100km Range In Less Than 3 Minutes: Inside Porsche’s Fast Charge Project
At its annual company press conference, the VW Group announced that it would increase the number of EVs in its ranges it will sell from 50 to 70 by 2028. The Porsche Taycan will follow the Audi e-tron as the second of the Group’s EV models.
And with over 20,000 expressions of interest from buyers, Porsche has already invested heavily on charging technology that will allow users to recharge their Taycan EVs quickly and conveniently.
Early investments in EV fast charging
Together with various OEM and supplier partners, Porsche initiated its ‘Fast Charge’ project in July 2016. The 450kW charging station prototype has been in service in Germany since then, and opens up myriad opportunities to improve EV charging capacity across Europe.
Dr Samir Kadunic, manager of eMobility infrastructure at the Porsche, will present the project at Automotive IQ’s upcoming eMobility 2020 Conference in Berlin.
Electric vehicle charging accelerated
The 450 kW ultra-fast charging station prototype is able to boost a test car with a range of 100 km in just three minutes – this is equivalent to 80% of its total capacity. For reference, Tesla’s newly-launched Supercharger V3 operates at 250kW and can add 120km of range in five minutes to a Tesla Model 3 Long Range.
The Fast Charge project paves the way for bigger station capacities and faster charge times, and has unleashed a technological race to meet consumers’ eMobility expectations.
As reported by Porsche, “the new charging station is suitable for electric models of all brands with the European standard Type 2 variant of the widely used Combined Charging System (CCS), and is now available for use free of charge.”
The test was carried out with a Porsche research vehicle with a net battery capacity of approximately 90kWh, achieving a charging capacity of over 400 kW on the new charging station.
After the announcement in December 2018, VW has confirmed that it is converting its Hanover factory to manufacture EV charging stations with a capacity of 360 kW.
According to futurecar.com, “the chargers aren't for one or two vehicles, either, but can accommodate up to 15 EVs. Maximum capacity is rated at 360kWh, which will allow for a fast-charging feature that can provide vehicles with 80 percent of a full charge in just 17 minutes.”
The Fast Charge Research Project
The Fast Charge project has been running since July 2016, and received €7.8million in funding from the German Federal Ministry of Transport and Digital Infrastructure. The implementation of the funding guidelines is being coordinated by the German National Organisation for Hydrogen and Fuel Cell Technology (NOW). In addition to the two automotive OEMs, Porsche and BMW, the venture is operated by Allego GmbH. The charging technology has been developed by Phoenix Contact E-Mobility, with electrical engineering by Siemens AG.
As a result, the Fast Charge system has been made widely compatible. “The charging station prototypes presented use the charging plug from the tried-and-tested Combined Charging System (CCS) in the Type 2 variant that is standard for Europe. This charging standard has already proven itself in a wide range of electrified vehicles and is used in many parts of the world.”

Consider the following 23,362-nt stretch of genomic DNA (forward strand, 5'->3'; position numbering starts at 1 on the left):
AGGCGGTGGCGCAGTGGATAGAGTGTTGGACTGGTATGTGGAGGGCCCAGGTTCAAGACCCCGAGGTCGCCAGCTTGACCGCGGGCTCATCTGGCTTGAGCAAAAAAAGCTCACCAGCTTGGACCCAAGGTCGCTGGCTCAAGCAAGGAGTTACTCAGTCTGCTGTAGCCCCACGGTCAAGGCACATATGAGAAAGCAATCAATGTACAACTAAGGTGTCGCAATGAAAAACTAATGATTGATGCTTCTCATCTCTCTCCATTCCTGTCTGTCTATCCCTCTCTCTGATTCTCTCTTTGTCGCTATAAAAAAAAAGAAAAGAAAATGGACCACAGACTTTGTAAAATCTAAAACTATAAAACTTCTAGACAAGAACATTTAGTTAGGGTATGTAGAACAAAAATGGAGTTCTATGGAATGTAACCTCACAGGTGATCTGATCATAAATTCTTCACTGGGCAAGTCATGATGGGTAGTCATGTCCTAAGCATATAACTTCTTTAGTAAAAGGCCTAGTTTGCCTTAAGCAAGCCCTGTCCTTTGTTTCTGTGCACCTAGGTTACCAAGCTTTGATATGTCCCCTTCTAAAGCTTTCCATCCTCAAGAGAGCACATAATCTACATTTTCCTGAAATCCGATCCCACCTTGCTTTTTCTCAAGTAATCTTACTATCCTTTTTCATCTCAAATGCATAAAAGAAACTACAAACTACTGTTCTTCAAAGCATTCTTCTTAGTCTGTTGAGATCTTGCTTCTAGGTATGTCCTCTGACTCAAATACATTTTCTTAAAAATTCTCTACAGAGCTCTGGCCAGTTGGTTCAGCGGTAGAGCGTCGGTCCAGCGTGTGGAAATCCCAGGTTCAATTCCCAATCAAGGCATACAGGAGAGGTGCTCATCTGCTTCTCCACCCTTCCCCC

There is no doubt that such capacity offering fast, convenient charging, increases the appeal of eMobility – and something that Porsche is already capitalizing on with the announcement that the next-generation Macan SUV will be an EV only.
Improving the available charging capacity to 450kW allows charging times to be significantly reduced, with the company arguing that the charging capacity of its new Fast Chargers is three to nine times as high as what is currently possible with DC rapid charging stations.
The Fast Charge project examines what technical conditions need to be fulfilled in terms of vehicles and infrastructure in order to allow extremely high charging capacities to be applied.
The prototype charging stations are located in in Jettingen-Scheppach, near the A8 motorway between Ulm and Augsburg in Germany. They are currently available for use with all CCS-enabled vehicles, free of charge. Porsche says: “Depending on the model of vehicle, the new ultra-fast charging station can be used for vehicles with 400-volt and those with 800-volt battery systems. In each case the charging capacity provided automatically adjusts to the vehicle’s maximum permitted charging capacity.”
When using the charger, Porsche’s research vehicle can achieve a charging capacity of 400kW initially, which the firm claims is a first for a passenger car. This is made possible thanks to an innovative cooling system that ensures even, gentle temperature control in the battery cells.
Depending on the model of vehicle, the new ultra-fast charging station can be used for vehicles with 400-volt and those with 800-volt battery systems – the Porsche Taycan is likely to be the first series production car that uses the latter.
The system will be complimented by Porsche's own Turbo Charging system, which gives a 400km range charge in 20 minutes. A pilot project with two chargers is currently underway at the Porsche dealership in Berlin-Adlershof.
Betting Hard on eMobility
Porsche is set to invest more than €6 billion in electric mobility by 2022, doubling its previously planned expenditure for electromobility. Of the additional €3 billion, around €500 million will be used to develop the models and versions in the Taycan range, one if which is previewed by the Taycan Cross Turismo concept. Porsche will also be investing around €700 million in new technologies, charging infrastructure and smart mobility.
- Interested in fast charging solutions for eMobility? Check out the agenda of Automotive IQ's eMobility Charging Infrastructure Europe 2020 conference in Berlin. And for all our other conferences, see the Events page.